Moderator: Simon Baptist, Global Chief Economist, EIU, The Economist
Panelists:
Mike Singh, Chairman and Chief Executive Officer, TC Group

H.E. Ghulam Murtaza Khan Jatoi, Minister of Industries and Production, Ministry of Industries and Production, Government of Pakistan

Shaffi Mather, Managing Director, Eram Group
 


Sustainable Development Goals:

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15:00: Breakout Room A : Focus on the Textiles and Garments Industry

    • Emerging economies dominate in the textile manufacturing industry, fuelled by lower structural costs; China leads the global market for textile production, accounting for over 54% of total production, and India comes in second, with 23%. However, changes are afoot, with greater technological advancements transforming the structure of the industry. Pressures to improve working conditions, employee rights and environmental policy continue to plague developing countries and, increasingly, responsible consumerism is affecting supply chains.
    • How can emerging economies develop more sophisticated and effective social and environmental policies without compromising global competitiveness? And how can developed economies take advantage of shifting global dynamics to improve market share in future?


Moderator: Paul Markillie, Innovation Editor, The Economist

Panelists:
Georg Dieners, Chief Executive Officer, OEKO-TEX

Le Tien Truong, CEO, Vietnam National Textile and Garment Group

Iwan Setiawan Lukminto, President Director,PT. Sri Rejeki Isman, TBK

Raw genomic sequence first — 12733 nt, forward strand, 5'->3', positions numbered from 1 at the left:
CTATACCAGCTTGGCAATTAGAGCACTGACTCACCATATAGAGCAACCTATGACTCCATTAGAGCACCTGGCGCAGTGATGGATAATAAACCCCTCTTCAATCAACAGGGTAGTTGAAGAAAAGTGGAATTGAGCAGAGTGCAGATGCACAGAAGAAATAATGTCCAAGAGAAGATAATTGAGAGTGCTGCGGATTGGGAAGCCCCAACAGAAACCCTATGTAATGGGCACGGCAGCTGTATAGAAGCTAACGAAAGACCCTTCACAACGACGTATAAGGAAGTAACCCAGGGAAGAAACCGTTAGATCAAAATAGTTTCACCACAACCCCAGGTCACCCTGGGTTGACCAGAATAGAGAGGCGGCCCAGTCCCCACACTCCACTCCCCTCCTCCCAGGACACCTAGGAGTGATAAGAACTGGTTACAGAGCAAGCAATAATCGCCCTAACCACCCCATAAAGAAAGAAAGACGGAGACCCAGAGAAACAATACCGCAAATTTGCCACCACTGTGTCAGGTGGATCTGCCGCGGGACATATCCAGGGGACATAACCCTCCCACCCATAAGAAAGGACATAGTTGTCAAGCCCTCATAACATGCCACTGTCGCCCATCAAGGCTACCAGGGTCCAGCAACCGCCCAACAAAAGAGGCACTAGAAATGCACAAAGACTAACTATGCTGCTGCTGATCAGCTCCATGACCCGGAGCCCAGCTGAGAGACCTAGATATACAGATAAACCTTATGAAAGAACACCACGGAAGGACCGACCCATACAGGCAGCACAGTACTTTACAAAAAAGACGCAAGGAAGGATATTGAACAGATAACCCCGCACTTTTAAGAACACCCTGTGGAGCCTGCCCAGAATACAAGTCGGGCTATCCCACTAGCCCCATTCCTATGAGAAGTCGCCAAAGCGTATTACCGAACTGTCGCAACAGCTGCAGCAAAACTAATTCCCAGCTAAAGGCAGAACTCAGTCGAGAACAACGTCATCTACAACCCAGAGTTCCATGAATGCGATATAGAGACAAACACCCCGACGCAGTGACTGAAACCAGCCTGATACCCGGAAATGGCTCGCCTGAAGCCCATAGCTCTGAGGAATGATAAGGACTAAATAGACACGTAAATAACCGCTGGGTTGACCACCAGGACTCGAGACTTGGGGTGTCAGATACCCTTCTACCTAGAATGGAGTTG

H.E. Mr. Amir Hossain Amu, Minister for Industries, Government of the People’s Republic of Bangladesh
 


Sustainable Development Goals:
</table

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16:00: Auditorium: Focus on Latin America

    • Manufacturing in Latin America has witnessed a decline in recent years, prompted by recession in the automobile industry. Mexico, Brazil and Argentina—Latin America’s three largest economies—still dominate the industrial landscape, but political instability, rising inflation, volatility in commodities prices and continued recession paint a challenging future for the region’s manufacturing sector.
    • What measures can policymakers take to drive industrial growth? How can governments impose more stringent environmental policies without stifling industrial development? How can businesses go above and beyond legislative requirements to support sustainable, inclusive, responsible practices in the new era of industrialisation?


Moderator: Simon Baptist, Global Chief Economist, EIU, The Economist

Panelists:
Humberto Lopez, Country Director, Latin America and the Caribbean, World Bank

Professor João Carlos Ferraz, Professor, Institute of Economics, Federal University of Rio de Janeiro

Merlin Alejandrina Barrera López, Vice Minister of Trade and Industry, Ministry of Economy El Salvador

Sebastián Rovira, Economic Affairs Officer, Industrial and Technological Unit, Production, Productivity and Management Unit, Economic Commission for Latin America and the Caribbean (ECLAC)
 


Sustainable Development Goals:

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16:00: Breakout Room A: Focus on the Electronics Industry

    • Electronics is one of the fastest evolving manufacturing industries, and also one of the most competitive; the race to be the first to market with new technologies is fierce, but these can often become obsolete before R&D is even complete. The saturation of electronics manufacturing in Asian markets over the past two decades has resulted in higher cost bases, which means that traditional industrial markets such as the United States are seeing resurgence in this sector.
    • How will rising costs in Asia disturb global supply chains? What new trends and subsectors will drive future growth? How will intellectual property regulations affect the sector?


Moderator: Paul Markillie, Innovation Editor, The Economist

Panelists:
Chen Rengui, Senior Vice President, BOE Technology

Matthew Putman, CEO, Nanotronics

Sharan Burrow, General Secretary, International Trade Union Confederation (ITUC)

Sustainable Development Goals:
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17:00: End of summit day two